Why it’s important to talk about end of life care

Dying matters week encourages people to speak more openly about dying and end of life care. Services need to hear about people's experiences if they hope to improve for the future. Here's what one man told us about his brother's experience.
Nurse holding a stethoscope on a man's back in his home
Health and social services should openly talk about end of life care and the wishes of patients.
— Steve talking to Healthwatch Somerset

End of life care aims to support someone in the later stages their life to live as well as possible until they die. It also ensures that the family and carers are supported during this time, and after the person dies.

Dying Matters awareness week aims to encourage people to share their experiences about end of life care, and talk about dying more openly.

A positive experience

Steve spoke to Healthwatch Somerset about his brother Geoff's experience of end of life care in the hope that it encourages others to provide feedback.  

“In his final days, Geoff requested to die at home. This was arranged, and a bed and the other things were delivered and set up for him. A few days later he died as he wished at home with his children around him.

Geoff hated hospitals and didn’t want to die in one, he wanted to die at home with his two children with him as he passed away."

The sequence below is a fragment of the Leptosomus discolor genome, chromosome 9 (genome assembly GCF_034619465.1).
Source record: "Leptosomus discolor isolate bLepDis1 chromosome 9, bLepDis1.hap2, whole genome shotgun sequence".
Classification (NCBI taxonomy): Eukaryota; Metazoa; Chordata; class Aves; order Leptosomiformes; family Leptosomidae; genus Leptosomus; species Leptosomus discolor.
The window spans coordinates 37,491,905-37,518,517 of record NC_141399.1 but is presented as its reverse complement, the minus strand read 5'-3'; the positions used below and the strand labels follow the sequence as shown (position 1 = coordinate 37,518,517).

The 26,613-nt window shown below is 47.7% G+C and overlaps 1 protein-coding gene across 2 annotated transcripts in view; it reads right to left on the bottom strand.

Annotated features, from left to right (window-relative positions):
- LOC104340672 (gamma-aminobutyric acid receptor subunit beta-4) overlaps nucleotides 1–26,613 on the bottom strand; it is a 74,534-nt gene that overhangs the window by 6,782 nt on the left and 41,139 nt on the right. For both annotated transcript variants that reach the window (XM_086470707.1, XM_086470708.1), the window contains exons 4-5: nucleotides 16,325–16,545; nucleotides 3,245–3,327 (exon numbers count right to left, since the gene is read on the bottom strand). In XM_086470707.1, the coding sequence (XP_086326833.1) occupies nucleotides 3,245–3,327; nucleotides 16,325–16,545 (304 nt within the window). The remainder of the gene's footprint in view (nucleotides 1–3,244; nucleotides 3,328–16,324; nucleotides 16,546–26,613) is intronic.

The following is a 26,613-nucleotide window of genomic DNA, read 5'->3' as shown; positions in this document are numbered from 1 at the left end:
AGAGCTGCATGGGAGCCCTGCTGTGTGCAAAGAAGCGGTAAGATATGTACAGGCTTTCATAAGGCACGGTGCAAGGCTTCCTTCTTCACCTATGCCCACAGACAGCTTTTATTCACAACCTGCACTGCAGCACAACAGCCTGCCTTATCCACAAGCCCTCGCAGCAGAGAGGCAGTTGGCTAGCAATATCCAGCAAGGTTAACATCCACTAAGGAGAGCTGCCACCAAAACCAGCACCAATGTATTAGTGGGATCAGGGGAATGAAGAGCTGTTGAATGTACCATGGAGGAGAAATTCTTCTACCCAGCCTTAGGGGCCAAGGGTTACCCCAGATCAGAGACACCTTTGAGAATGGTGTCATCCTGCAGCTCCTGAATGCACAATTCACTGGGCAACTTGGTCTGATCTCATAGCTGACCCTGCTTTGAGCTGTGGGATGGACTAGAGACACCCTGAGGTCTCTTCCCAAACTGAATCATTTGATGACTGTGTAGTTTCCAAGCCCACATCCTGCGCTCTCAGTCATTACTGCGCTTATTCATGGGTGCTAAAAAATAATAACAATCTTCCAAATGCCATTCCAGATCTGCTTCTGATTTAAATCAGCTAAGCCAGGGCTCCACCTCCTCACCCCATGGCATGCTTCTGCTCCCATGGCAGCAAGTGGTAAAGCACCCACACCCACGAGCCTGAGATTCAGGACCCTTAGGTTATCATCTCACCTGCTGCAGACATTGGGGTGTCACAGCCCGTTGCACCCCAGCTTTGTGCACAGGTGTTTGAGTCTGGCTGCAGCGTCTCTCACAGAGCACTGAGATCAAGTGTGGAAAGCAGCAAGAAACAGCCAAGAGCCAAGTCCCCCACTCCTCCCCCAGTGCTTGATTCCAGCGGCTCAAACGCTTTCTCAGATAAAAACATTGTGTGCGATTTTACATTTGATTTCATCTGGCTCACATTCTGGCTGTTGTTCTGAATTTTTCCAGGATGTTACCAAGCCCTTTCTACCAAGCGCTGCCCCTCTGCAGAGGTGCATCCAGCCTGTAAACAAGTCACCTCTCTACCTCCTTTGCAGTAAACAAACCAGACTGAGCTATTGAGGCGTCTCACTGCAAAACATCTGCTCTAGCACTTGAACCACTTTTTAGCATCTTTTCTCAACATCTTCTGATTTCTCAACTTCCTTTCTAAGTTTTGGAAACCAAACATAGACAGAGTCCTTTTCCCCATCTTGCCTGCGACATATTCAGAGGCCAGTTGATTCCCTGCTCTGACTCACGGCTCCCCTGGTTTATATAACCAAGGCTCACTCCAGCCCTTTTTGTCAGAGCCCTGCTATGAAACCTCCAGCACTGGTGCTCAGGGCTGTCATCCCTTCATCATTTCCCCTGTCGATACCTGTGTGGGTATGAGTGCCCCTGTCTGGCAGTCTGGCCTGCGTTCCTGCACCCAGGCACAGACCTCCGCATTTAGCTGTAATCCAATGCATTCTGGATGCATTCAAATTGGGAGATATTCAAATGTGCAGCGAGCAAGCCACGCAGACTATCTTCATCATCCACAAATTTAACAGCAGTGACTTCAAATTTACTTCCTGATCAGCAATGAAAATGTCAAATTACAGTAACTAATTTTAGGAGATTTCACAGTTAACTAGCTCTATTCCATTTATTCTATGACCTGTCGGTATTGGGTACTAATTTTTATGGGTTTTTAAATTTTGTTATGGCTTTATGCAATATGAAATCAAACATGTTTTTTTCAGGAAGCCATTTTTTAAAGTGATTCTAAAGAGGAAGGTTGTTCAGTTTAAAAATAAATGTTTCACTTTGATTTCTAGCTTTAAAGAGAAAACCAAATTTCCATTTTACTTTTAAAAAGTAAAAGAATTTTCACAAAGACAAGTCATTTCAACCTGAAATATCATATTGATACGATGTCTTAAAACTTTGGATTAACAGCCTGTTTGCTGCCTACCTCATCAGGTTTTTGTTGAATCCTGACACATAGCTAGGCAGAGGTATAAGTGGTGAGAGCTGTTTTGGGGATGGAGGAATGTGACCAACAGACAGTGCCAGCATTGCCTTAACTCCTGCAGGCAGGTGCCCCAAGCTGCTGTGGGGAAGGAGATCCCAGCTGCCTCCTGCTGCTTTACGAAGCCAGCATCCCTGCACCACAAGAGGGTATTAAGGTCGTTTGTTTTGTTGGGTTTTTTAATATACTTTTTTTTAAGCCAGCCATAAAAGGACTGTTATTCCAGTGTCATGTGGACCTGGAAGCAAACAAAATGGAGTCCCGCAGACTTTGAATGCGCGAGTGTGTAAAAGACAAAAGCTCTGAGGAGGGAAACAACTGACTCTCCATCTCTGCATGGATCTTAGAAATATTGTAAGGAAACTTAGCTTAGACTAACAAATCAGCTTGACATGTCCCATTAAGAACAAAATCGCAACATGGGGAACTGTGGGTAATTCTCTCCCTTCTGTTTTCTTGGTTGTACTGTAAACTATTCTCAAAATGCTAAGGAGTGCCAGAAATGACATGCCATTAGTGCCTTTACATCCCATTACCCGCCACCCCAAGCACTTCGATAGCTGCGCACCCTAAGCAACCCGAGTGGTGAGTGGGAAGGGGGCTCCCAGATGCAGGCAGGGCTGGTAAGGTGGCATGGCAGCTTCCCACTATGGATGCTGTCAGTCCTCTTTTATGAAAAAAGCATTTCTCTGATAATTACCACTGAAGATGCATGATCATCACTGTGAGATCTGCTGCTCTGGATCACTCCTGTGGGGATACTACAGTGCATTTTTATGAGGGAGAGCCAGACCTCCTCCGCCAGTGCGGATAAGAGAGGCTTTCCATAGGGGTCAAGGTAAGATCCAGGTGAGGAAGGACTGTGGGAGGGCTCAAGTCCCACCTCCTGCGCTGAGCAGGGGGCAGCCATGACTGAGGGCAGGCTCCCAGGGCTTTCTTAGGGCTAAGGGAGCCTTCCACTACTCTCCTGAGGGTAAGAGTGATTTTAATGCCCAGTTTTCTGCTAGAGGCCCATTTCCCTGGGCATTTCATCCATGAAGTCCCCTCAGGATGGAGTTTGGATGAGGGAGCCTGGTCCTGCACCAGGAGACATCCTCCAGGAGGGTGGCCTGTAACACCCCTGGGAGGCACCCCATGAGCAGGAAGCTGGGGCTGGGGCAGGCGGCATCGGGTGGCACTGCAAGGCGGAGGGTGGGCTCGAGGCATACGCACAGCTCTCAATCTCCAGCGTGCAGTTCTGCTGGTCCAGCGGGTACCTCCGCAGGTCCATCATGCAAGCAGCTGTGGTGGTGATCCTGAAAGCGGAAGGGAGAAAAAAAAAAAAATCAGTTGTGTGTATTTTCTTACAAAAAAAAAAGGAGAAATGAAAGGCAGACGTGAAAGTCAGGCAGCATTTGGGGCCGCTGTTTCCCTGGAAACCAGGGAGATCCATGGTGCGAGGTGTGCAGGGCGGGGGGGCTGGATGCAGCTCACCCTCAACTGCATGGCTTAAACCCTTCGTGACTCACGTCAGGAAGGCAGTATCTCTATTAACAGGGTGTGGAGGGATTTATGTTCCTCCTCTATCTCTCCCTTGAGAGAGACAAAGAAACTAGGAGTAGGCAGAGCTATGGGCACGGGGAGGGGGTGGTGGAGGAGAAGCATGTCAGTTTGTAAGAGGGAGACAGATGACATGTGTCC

Pulling out all the stops

Geoff's hospital did everything that they could to comply with his wishes. 

“On the following Monday a hospital bed and all the things that went with it was delivered to his home and at 6pm that night Geoff was in the bed in his own home with his children gathered around him."

Why should people speak up about end of life care?

Services can only improve if people feedback about what has worked well and what hasn't. 

Emily Taylor, Healthwatch Somerset Manager, said

“We appreciate end of life care can be a hard subject to talk about, which is why any insight patients and relatives can give will help make services better for others in the future.

People like Steve’s brother Geoff often receive excellent end of life care. Healthwatch Somerset is here to listen to the views of local people on health and social care services whether that’s good or not so good, so we can present these views to the decision-making organisations in the county which have the power to make change happen.”

Share your views on local health and social care services

Do services know about your experiences of end of life care? Talk to your local Healthwatch and help make support better for people in the future. 

Talk to your local Healthwatch